To the Editor:
In a prospective, randomized, and placebo-controlled trial, Lee et al.1 recently showed that administration of 20% exogenous albumin immediately before surgery increases urine output during surgery and reduces the risk of acute kidney injury (AKI) after off-pump coronary artery bypass surgery in patients with a preoperative serum albumin level of less than 4.0 g/dl. Many things in this study were done correctly. But to differentiate the effects of one factor on study endpoints, all the other factors have to be standardized in the study design. Several important factors in this study were not addressed well.
First, contrast angiography or ventriculography was not included in data analysis. Actually, preoperative contrast angiography or ventriculography was not rare among patients undergoing cardiac surgery. Contrast-induced nephropathy is independently associated with increased risks of postoperative adverse renal events.2
Second, perioperative hemoglobin levels were not provided. Preoperative anemia is not rare among patients undergoing cardiac surgery and is an important risk factor for postoperative AKI. Anemic patients undergoing cardiac surgery are more susceptible to transfusion-related AKI than nonanemic patients are.3
Third, as shown in table 1,1 mean volumes of blood transfusion and fluids during surgery and the postoperative period were not significantly different between the two groups. But total input volumes at all observed points had highly variable ranges. It was unclear whether serum creatinine levels applied in diagnosis of postoperative AKI had been adjusted based on the perioperative fluid balance of patients. Moore et al.4 showed that using Acute Kidney Injury Network criteria for diagnosis of AKI, without adjusting serum creatinine levels for fluid balance, can underestimate the incidence and severity of AKI after cardiac surgery.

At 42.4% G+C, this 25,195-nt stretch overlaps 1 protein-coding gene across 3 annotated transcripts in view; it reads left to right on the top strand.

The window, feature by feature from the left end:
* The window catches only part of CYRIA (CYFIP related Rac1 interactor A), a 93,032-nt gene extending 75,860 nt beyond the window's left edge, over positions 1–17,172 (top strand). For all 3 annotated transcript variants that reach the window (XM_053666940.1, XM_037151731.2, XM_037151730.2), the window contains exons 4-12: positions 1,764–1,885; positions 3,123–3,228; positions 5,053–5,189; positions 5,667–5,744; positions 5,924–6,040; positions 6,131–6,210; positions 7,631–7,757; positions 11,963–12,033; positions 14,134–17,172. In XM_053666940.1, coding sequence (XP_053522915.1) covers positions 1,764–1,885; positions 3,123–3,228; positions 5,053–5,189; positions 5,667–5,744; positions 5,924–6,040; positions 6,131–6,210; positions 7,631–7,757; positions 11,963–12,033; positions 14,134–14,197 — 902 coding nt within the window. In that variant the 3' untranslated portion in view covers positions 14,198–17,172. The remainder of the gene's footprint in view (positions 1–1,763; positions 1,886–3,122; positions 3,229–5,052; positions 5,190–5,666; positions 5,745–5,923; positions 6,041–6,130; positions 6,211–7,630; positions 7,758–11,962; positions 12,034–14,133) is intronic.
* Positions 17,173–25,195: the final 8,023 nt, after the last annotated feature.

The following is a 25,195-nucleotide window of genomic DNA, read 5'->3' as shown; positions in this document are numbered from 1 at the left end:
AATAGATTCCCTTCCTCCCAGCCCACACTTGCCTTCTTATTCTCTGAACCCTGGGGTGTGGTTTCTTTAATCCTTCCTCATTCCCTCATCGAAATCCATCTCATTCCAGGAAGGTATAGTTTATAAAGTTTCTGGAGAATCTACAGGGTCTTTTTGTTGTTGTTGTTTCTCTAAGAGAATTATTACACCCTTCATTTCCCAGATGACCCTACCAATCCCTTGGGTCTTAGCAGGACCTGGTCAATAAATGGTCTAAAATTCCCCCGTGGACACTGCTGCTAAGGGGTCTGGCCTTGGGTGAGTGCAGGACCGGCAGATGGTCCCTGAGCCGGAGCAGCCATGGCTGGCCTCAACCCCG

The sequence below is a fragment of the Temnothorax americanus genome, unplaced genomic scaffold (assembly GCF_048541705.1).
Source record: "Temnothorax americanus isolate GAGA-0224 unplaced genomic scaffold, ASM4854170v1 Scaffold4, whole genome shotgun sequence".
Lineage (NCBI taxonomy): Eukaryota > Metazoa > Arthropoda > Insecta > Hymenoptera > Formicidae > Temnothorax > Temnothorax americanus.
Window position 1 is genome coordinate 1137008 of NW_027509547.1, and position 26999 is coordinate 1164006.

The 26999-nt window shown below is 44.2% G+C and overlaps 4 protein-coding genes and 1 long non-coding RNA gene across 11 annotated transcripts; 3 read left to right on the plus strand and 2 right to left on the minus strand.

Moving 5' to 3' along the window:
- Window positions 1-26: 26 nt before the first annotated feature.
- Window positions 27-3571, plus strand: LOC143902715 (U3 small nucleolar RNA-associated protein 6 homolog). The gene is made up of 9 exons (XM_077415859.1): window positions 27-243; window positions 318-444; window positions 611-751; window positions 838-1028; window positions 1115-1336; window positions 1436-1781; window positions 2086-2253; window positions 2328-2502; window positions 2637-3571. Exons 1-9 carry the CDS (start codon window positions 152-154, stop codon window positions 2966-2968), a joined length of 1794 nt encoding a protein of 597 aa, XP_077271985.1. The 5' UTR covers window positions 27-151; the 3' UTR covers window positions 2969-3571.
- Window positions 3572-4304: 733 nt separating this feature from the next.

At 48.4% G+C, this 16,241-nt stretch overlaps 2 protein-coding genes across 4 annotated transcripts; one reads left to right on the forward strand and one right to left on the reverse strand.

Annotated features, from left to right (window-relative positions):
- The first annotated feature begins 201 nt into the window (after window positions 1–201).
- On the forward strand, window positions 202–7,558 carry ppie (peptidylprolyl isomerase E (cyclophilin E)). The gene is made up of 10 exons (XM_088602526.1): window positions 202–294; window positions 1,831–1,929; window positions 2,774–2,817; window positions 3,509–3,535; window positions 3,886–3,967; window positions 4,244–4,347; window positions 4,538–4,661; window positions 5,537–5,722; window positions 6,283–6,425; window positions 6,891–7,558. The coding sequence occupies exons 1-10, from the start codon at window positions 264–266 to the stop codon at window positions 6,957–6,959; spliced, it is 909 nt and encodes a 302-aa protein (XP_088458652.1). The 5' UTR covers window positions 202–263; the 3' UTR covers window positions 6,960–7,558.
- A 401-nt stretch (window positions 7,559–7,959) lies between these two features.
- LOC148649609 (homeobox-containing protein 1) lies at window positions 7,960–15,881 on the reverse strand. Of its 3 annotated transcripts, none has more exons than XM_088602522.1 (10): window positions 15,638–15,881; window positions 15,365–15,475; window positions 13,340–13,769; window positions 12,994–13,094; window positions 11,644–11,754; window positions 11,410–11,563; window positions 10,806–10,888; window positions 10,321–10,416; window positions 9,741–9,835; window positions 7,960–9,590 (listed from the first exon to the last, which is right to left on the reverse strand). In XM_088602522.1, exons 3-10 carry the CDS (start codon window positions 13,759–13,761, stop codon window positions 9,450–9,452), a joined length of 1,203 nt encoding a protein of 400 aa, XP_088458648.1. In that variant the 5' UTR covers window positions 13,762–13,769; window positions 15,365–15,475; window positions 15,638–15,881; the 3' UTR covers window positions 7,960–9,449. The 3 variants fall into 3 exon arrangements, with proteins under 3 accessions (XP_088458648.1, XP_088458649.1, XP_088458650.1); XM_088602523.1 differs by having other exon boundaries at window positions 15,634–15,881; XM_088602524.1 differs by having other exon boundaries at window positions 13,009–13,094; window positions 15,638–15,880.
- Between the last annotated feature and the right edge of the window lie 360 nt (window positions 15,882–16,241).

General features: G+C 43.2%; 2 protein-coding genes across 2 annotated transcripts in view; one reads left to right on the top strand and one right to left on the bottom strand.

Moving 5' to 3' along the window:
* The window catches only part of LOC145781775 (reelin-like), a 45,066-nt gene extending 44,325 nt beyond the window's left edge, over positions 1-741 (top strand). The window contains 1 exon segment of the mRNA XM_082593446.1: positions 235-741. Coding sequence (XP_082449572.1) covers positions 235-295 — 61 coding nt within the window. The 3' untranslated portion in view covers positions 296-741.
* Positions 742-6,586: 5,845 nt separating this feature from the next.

Finally, when assessing the association of albumin with postoperative AKI by multivariable analysis, only preoperative and intraoperative covariates were adjusted in this study. It has been shown that postoperative complications including low cardiac output syndrome, hypoalbuminemia, anemia, and sepsis are independent risk factors of AKI after cardiac surgery.5 We argue that not taking postoperative covariates into account would have biased the true effect of exogenous albumin administration on the occurrence of postoperative AKI in this study.
The authors declare no competing interests.